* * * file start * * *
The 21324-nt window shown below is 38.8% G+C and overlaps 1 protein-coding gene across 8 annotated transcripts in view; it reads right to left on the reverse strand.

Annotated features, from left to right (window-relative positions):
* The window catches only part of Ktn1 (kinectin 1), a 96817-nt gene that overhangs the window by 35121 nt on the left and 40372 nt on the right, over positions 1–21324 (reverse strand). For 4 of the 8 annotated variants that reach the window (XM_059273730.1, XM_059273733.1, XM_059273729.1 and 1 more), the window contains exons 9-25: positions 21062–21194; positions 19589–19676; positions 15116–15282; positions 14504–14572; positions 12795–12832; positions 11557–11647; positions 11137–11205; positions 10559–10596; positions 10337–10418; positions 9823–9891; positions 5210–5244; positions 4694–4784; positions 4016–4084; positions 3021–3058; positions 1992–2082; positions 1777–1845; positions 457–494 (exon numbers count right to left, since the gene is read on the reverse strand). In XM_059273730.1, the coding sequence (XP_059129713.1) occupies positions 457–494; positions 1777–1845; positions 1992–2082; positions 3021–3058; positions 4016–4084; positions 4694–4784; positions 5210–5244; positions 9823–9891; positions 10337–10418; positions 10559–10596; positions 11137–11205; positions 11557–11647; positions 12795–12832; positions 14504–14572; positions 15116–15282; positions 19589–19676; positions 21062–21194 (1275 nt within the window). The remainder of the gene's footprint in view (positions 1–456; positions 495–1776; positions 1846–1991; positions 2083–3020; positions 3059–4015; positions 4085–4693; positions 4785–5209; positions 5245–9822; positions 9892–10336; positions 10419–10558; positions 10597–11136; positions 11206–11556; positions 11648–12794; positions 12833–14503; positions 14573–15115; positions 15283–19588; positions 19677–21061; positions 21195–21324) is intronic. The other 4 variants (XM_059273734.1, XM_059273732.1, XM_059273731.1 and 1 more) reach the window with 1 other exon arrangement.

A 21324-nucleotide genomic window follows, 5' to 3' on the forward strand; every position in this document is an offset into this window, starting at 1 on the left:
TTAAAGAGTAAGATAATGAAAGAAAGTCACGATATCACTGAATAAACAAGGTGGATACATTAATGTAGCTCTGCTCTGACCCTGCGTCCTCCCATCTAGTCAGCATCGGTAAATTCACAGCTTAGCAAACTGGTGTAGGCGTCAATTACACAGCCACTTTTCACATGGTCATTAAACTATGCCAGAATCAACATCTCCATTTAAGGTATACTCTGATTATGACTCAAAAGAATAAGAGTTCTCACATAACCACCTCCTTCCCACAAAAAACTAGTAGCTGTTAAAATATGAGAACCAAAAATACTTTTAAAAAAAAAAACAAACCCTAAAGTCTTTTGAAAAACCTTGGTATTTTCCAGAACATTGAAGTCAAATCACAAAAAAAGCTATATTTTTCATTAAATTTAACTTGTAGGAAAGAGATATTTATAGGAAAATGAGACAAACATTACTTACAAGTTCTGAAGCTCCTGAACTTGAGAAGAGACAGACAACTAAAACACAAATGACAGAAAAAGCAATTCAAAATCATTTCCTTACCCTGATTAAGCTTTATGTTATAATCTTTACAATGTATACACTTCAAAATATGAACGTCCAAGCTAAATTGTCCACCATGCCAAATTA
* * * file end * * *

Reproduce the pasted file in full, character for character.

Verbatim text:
The 21324-nt window shown below is 38.8% G+C and overlaps 1 protein-coding gene across 8 annotated transcripts in view; it reads right to left on the reverse strand.

Annotated features, from left to right (window-relative positions):
* The window catches only part of Ktn1 (kinectin 1), a 96817-nt gene that overhangs the window by 35121 nt on the left and 40372 nt on the right, over positions 1–21324 (reverse strand). For 4 of the 8 annotated variants that reach the window (XM_059273730.1, XM_059273733.1, XM_059273729.1 and 1 more), the window contains exons 9-25: positions 21062–21194; positions 19589–19676; positions 15116–15282; positions 14504–14572; positions 12795–12832; positions 11557–11647; positions 11137–11205; positions 10559–10596; positions 10337–10418; positions 9823–9891; positions 5210–5244; positions 4694–4784; positions 4016–4084; positions 3021–3058; positions 1992–2082; positions 1777–1845; positions 457–494 (exon numbers count right to left, since the gene is read on the reverse strand). In XM_059273730.1, the coding sequence (XP_059129713.1) occupies positions 457–494; positions 1777–1845; positions 1992–2082; positions 3021–3058; positions 4016–4084; positions 4694–4784; positions 5210–5244; positions 9823–9891; positions 10337–10418; positions 10559–10596; positions 11137–11205; positions 11557–11647; positions 12795–12832; positions 14504–14572; positions 15116–15282; positions 19589–19676; positions 21062–21194 (1275 nt within the window). The remainder of the gene's footprint in view (positions 1–456; positions 495–1776; positions 1846–1991; positions 2083–3020; positions 3059–4015; positions 4085–4693; positions 4785–5209; positions 5245–9822; positions 9892–10336; positions 10419–10558; positions 10597–11136; positions 11206–11556; positions 11648–12794; positions 12833–14503; positions 14573–15115; positions 15283–19588; positions 19677–21061; positions 21195–21324) is intronic. The other 4 variants (XM_059273734.1, XM_059273732.1, XM_059273731.1 and 1 more) reach the window with 1 other exon arrangement.

A 21324-nucleotide genomic window follows, 5' to 3' on the forward strand; every position in this document is an offset into this window, starting at 1 on the left:
TTAAAGAGTAAGATAATGAAAGAAAGTCACGATATCACTGAATAAACAAGGTGGATACATTAATGTAGCTCTGCTCTGACCCTGCGTCCTCCCATCTAGTCAGCATCGGTAAATTCACAGCTTAGCAAACTGGTGTAGGCGTCAATTACACAGCCACTTTTCACATGGTCATTAAACTATGCCAGAATCAACATCTCCATTTAAGGTATACTCTGATTATGACTCAAAAGAATAAGAGTTCTCACATAACCACCTCCTTCCCACAAAAAACTAGTAGCTGTTAAAATATGAGAACCAAAAATACTTTTAAAAAAAAAAACAAACCCTAAAGTCTTTTGAAAAACCTTGGTATTTTCCAGAACATTGAAGTCAAATCACAAAAAAAGCTATATTTTTCATTAAATTTAACTTGTAGGAAAGAGATATTTATAGGAAAATGAGACAAACATTACTTACAAGTTCTGAAGCTCCTGAACTTGAGAAGAGACAGACAACTAAAACACAAATGACAGAAAAAGCAATTCAAAATCATTTCCTTACCCTGATTAAGCTTTATGTTATAATCTTTACAATGTATACACTTCAAAATATGAACGTCCAAGCTAAATTGTCCACCATGCCAAATTA